This one isn’t triggery. I promise.
First of all, thank you for the overwhelming amount of positive reinforcement about yesterday’s post. There are a few things that have been brought to light, some of them known, some of them not so well known.
1. There are an abundance of adult survivors of every kind of abuse out there. We often don’t talk about it much because there’s stigma, and there’s not wanting people to know, and there’s not wanting to relive that abuse.
2. Many adult survivors have trouble breaking the cycle of abuse. If they do, there are these irrational fears. I don’t have children, for example, and one reason is the irrational fear that I would abuse them. Yes, I know that it’s not true. That’s why it’s IRRATIONAL.
3. The best thing I’ve found that helps me cope is to talk about it. To a counselor. To the Internet. To friends. I diminish the experience each time I talk about it. I’m not saying you should follow my strategy. I’m saying that survivors of abuse need to find a way to cope, and that a counselor is a great first step.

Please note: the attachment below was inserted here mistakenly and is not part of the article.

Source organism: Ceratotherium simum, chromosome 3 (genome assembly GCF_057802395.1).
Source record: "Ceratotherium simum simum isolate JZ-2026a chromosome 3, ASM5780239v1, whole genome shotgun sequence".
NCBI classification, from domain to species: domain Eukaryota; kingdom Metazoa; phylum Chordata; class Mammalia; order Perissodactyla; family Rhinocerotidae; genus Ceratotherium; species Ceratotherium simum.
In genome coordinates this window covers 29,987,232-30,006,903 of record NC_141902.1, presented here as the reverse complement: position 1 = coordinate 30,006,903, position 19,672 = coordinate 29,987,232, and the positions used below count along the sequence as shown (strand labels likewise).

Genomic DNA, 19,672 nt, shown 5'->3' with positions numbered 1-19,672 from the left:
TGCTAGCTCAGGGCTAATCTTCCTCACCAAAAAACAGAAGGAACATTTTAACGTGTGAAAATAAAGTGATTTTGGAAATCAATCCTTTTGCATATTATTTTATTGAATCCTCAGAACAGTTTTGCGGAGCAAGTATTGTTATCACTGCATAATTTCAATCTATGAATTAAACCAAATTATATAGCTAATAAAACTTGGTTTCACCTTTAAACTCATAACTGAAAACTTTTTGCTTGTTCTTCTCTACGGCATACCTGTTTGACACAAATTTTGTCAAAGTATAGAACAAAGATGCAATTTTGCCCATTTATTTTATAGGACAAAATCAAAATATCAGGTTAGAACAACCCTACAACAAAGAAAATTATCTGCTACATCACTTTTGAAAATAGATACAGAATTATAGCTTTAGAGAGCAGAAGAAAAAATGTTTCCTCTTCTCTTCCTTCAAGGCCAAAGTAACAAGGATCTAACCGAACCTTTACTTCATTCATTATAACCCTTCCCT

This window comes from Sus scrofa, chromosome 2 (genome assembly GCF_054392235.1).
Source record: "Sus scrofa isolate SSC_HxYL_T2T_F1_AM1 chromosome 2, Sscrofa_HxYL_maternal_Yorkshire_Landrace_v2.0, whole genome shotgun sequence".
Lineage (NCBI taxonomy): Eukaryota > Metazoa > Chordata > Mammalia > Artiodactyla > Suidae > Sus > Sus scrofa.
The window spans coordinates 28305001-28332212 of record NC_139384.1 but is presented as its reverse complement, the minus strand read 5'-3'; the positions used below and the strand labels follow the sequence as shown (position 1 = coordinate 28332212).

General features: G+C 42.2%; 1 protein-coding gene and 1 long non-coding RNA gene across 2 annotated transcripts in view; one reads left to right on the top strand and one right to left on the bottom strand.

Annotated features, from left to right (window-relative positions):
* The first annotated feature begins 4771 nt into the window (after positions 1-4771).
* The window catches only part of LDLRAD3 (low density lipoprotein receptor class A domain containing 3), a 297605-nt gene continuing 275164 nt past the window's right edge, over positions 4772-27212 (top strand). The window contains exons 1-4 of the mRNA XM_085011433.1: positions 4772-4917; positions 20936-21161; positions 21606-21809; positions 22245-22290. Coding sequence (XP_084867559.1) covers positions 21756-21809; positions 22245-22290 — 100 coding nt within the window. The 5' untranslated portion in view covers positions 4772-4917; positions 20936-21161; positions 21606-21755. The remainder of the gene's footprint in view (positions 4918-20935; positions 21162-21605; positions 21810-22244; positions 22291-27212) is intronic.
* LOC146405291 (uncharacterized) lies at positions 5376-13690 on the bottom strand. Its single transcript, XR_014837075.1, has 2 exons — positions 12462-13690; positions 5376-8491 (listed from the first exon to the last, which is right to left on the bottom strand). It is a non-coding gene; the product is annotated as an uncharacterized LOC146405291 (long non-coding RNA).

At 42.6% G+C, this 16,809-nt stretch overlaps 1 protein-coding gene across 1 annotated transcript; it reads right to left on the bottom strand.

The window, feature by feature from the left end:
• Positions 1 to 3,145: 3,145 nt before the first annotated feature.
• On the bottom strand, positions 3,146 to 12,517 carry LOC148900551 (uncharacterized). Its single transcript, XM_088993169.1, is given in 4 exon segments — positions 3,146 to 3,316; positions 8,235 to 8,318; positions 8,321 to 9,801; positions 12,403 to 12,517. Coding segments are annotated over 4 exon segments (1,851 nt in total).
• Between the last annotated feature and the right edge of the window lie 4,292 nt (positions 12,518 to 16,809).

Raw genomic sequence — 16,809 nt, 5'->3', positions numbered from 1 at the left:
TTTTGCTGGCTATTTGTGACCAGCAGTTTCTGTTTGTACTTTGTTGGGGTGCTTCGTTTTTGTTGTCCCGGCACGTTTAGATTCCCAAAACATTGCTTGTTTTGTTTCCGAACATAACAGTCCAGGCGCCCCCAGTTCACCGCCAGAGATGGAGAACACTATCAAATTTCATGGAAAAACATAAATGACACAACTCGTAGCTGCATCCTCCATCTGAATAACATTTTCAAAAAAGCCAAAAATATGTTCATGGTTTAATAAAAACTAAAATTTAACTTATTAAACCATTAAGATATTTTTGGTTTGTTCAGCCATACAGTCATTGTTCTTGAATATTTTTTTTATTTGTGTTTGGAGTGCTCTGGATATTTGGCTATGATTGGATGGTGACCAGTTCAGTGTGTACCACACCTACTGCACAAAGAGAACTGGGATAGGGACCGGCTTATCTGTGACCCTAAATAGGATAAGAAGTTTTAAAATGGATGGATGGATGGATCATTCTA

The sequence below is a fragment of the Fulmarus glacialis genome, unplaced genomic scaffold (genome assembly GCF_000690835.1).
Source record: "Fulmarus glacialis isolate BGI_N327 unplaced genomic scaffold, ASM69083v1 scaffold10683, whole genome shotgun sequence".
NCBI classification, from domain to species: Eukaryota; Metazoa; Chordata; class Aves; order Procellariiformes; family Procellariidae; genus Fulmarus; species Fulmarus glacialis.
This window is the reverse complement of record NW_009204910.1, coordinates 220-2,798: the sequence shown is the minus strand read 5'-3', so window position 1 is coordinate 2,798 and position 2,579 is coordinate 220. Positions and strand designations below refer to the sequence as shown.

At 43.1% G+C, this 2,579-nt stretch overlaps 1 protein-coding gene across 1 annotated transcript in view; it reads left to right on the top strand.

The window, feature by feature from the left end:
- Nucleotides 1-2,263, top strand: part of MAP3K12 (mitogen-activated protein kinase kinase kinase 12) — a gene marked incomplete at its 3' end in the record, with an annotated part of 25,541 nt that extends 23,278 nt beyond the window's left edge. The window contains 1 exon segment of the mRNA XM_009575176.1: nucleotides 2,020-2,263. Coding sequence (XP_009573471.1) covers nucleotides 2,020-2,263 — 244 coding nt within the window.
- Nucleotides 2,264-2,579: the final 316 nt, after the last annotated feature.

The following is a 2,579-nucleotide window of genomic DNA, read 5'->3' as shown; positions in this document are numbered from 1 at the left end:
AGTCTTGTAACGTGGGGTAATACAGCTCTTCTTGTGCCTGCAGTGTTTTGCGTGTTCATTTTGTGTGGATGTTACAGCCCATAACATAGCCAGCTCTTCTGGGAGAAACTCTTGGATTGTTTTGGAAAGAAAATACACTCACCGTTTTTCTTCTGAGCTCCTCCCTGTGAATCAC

4. Many people can separate an artist from their work. I am not one of those people. If I had remained ignorant, The Mists of Avalon would have held a special place for me still. Now, it is like poison that it is in my home. I have decided to sell it and donate the proceeds, perhaps to one of those people who can separate. If MZB can help support childhood victims of abuse, well, hey, let’s just call this the Scalzi rule. You may know that Scalzi often donates money to appropriate organizations opposed to misogyny and racism in the name of misogynists and racists.
5. I am not my abuse. I appreciate all the supportive notes and hugs that you have been sending. I appreciate the empathy. That said, while I have chosen to reveal this particular information on the occasion to encourage a fandom stand on MZB, Breen, and other abusers, I am still the same witty, urbane and charming person whom you meet at conventions. What happened to me is SIGNIFICANT and HORRIBLE, but it does not define me, much as it does not define any victim of abuse.
So, hey, please use my post as you will. It’s out there, it’s meant to be public. And please think about all of us when you do use that post, past, present, and future. My goal is to be honest, but it is also to be a poster child for recovery. There can be life after these devastating events. A good life with wonderful people.
I’d like to keep some people from taking my journey. That’s where the post comes in, and especially, that’s where sharing the message comes in.